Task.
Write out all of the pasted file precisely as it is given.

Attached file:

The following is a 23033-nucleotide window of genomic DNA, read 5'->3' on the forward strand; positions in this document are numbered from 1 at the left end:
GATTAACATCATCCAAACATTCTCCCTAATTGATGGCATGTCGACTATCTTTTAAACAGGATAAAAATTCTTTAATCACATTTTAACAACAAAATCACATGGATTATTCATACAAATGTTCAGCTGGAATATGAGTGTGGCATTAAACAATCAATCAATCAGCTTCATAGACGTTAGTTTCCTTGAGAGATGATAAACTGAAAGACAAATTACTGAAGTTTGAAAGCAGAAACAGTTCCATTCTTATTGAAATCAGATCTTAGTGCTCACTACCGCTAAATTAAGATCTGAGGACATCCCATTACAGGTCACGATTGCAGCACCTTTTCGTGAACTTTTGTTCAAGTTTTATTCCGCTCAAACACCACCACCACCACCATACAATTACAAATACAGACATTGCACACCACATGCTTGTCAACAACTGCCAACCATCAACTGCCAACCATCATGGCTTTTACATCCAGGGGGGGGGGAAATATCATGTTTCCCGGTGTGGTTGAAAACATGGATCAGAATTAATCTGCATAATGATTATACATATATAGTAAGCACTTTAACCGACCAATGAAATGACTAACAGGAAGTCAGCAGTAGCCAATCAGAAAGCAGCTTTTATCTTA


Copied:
The following is a 23033-nucleotide window of genomic DNA, read 5'->3' on the forward strand; positions in this document are numbered from 1 at the left end:
GATTAACATCATCCAAACATTCTCCCTAATTGATGGCATGTCGACTATCTTTTAAACAGGATAAAAATTCTTTAATCACATTTTAACAACAAAATCACATGGATTATTCATACAAATGTTCAGCTGGAATATGAGTGTGGCATTAAACAATCAATCAATCAGCTTCATAGACGTTAGTTTCCTTGAGAGATGATAAACTGAAAGACAAATTACTGAAGTTTGAAAGCAGAAACAGTTCCATTCTTATTGAAATCAGATCTTAGTGCTCACTACCGCTAAATTAAGATCTGAGGACATCCCATTACAGGTCACGATTGCAGCACCTTTTCGTGAACTTTTGTTCAAGTTTTATTCCGCTCAAACACCACCACCACCACCATACAATTACAAATACAGACATTGCACACCACATGCTTGTCAACAACTGCCAACCATCAACTGCCAACCATCATGGCTTTTACATCCAGGGGGGGGGGAAATATCATGTTTCCCGGTGTGGTTGAAAACATGGATCAGAATTAATCTGCATAATGATTATACATATATAGTAAGCACTTTAACCGACCAATGAAATGACTAACAGGAAGTCAGCAGTAGCCAATCAGAAAGCAGCTTTTATCTTA